Validation of a Method for the Separation of Ziprasidone and its Degradants Using Empower 2 with Method Validation Manager

LCGC Asia Pacific

LCGC Asia Pacific, LCGC Asia Pacific-11-01-2011, Volume 14, Issue 3

Waters Application Note

Introduction

The process of running a validation study, from defining tests, specifications and acceptance criteria to sample testing and analysis, is a data intensive and time consuming process. The use of additional spreadsheets and paper print-outs to process data and track results is an error-prone process that can be remedied using a validation software package such as Empower 2 with Method Validation Manager (MVM). In this application, the validation of a method for the separation of ziprasidone and impurities from a forced degradation is demonstrated using Empower 2 with MVM. Intermediate precision was also tested using a Method Validation Kit, to ensure reliability of the method across three different batches of the same column chemistry. The use of efficient sample set designs, along with automated data processing using Empower 2 with MVM, allowed six validation tests to be performed and processed in one day with simple tracking of the validation study.

Results and Discussion

Accuracy, linearity and repeatability tests were initially set up in MVM by specifying acceptance criteria in the validation protocol. Next, one sample set was written to generate data for all three tests, enabling MVM to use the results from one sample set run to complete testing for accuracy, linearity and repeatability. Validation results are shown in Table 1. The use of efficient sample sets greatly minimizes sample preparation and instrument time. Automated data processing using Empower 2 with MVM allowed rapid determination of the status and results of each test, without the need to export data to a separate spreadsheet for manual analysis. The intermediate precision of the method was evaluated across column batches using a Method Validation Kit (MVK), which provide three different batches of the same column to assess the analytical variability that might be seen using multiple batches of columns (Figure 1). The use of MVKs in both method development and validation stages can promote analytical ruggedness as columns are replaced over the lifetime of the assay.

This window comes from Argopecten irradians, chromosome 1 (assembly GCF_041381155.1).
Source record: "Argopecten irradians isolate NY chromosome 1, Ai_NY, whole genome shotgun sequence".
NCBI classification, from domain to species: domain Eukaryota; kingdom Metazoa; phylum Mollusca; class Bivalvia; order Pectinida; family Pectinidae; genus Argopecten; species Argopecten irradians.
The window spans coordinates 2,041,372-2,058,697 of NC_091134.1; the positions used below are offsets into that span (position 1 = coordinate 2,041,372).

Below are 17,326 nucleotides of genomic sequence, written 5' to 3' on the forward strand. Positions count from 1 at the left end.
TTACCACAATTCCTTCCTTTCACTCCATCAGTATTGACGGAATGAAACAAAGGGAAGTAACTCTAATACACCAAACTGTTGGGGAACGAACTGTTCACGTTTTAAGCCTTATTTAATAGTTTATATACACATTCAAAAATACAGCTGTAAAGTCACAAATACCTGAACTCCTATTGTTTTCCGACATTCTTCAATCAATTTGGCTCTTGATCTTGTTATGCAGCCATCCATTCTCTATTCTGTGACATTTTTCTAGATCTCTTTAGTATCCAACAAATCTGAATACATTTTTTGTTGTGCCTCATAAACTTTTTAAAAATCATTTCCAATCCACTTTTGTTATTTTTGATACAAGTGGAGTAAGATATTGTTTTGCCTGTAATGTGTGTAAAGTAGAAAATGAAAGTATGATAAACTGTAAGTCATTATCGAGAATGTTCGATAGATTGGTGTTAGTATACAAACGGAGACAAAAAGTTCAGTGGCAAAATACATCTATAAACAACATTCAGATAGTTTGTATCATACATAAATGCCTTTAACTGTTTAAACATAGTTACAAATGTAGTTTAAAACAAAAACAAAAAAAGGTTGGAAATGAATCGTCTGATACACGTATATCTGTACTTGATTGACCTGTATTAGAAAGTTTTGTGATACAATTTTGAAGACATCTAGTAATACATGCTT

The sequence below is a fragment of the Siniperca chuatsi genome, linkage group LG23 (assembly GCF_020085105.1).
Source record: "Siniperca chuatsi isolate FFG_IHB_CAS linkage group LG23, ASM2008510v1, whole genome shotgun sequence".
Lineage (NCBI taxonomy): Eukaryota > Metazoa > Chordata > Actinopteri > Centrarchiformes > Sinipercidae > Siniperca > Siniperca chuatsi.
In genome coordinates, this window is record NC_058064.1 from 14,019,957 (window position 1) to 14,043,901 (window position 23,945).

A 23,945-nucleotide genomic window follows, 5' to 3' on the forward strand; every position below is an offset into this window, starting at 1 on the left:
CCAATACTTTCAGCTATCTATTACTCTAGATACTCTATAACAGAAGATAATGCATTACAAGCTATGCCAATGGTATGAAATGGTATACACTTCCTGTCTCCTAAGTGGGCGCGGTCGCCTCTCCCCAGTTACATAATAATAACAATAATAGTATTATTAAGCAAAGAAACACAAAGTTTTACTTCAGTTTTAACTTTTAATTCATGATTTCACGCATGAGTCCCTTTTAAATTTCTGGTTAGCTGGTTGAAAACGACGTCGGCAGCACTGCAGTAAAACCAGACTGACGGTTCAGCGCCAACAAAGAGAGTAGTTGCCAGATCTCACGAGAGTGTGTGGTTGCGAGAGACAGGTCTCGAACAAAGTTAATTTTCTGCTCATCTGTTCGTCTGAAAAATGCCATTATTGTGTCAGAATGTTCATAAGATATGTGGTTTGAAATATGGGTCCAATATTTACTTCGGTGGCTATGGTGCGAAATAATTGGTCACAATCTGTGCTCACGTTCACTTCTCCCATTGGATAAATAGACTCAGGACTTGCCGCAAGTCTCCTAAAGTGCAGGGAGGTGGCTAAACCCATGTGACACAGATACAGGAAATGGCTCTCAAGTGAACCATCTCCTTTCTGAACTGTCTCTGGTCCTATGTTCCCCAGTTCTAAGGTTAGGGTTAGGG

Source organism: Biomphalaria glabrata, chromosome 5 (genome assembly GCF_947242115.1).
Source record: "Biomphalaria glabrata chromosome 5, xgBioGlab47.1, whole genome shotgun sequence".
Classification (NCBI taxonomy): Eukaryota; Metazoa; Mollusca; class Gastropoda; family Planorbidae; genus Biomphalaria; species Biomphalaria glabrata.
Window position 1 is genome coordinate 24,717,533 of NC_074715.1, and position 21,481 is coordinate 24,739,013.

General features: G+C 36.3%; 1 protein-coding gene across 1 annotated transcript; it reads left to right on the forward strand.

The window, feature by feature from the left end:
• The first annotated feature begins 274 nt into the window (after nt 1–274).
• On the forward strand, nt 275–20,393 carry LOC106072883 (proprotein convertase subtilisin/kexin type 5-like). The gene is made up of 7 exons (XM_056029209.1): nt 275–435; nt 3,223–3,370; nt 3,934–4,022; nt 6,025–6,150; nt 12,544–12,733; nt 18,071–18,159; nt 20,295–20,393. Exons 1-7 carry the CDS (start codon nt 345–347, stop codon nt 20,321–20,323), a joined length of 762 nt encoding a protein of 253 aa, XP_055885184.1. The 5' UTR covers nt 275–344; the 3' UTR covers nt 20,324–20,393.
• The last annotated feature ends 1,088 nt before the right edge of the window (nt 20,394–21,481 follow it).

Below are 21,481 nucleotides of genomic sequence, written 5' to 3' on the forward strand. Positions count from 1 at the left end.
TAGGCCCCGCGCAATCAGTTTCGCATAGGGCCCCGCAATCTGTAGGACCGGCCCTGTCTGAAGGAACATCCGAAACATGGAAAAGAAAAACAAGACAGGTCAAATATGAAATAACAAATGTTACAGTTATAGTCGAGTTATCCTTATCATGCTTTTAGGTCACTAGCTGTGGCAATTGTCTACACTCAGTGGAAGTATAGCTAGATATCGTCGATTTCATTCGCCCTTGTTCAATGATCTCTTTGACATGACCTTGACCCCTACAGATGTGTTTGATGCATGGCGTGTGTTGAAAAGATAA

Table 1: Validation results for ziprasidone.

Conclusions

Software-based validation approaches such as Empower 2 with MVM use efficient sample sets and experimental designs, allowing validation testing to be performed much faster than setting up and running one experiment at a time. MVM requires no additional software to validate, and eliminates the need for manual analysis, greatly reducing transcription error. All samples are run, processed and compiled in one location, facilitating data tracking, improving data security and increasing audit confidence. Intermediate precision testing using MVKs help ensure long term ruggedness of the method across three different batches of columns, reducing the risk of reproducibility issues and downstream re-validation on a method developed using only one column or one batch of packing material.

Figure 1: Reproducibility of the ziprasidone peroxide degradation separation on three different batches of ACQUITY UPLC CSH C18 using a method validation kit.

For full application, go to www.waters.com/ziprasidone

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